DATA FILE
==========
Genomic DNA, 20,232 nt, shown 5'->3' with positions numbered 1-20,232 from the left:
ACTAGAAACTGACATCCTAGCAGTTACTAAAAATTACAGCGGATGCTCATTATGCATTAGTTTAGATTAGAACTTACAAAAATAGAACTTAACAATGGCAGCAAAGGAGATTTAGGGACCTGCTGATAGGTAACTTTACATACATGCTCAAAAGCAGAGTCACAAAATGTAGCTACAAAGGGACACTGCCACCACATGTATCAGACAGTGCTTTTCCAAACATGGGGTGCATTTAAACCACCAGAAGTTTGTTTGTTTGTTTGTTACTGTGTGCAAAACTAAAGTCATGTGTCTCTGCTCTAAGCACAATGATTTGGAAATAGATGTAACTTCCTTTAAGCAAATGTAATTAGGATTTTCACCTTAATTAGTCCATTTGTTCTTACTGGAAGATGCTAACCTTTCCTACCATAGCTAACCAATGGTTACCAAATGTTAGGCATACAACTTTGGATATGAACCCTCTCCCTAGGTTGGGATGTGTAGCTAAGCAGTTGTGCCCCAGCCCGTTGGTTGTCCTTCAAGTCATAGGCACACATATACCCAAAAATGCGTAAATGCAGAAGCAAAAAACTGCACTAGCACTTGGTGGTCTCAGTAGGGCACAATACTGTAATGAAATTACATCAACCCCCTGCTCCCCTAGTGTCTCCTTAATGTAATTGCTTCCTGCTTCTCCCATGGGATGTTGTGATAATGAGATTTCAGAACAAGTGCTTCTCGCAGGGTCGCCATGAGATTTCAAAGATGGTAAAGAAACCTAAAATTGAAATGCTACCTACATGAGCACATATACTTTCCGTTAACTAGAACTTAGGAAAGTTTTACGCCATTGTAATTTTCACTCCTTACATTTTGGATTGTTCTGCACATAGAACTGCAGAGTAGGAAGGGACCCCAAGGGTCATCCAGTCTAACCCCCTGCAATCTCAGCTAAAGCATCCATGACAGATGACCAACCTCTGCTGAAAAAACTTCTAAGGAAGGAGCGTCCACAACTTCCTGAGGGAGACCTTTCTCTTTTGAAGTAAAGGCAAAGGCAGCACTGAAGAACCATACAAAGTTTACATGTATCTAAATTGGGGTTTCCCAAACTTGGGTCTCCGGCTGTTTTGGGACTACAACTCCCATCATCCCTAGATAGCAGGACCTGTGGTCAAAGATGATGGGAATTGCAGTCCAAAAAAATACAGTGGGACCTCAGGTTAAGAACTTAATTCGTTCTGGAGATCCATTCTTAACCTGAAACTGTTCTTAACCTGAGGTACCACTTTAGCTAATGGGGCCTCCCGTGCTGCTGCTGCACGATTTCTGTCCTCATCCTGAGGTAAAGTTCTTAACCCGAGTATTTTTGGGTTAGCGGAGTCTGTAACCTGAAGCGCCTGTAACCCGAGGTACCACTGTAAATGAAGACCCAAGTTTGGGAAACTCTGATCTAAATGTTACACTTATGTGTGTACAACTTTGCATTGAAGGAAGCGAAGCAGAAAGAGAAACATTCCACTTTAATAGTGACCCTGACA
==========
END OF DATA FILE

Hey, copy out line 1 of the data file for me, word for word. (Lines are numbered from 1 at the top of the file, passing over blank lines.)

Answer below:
Genomic DNA, 20,232 nt, shown 5'->3' with positions numbered 1-20,232 from the left: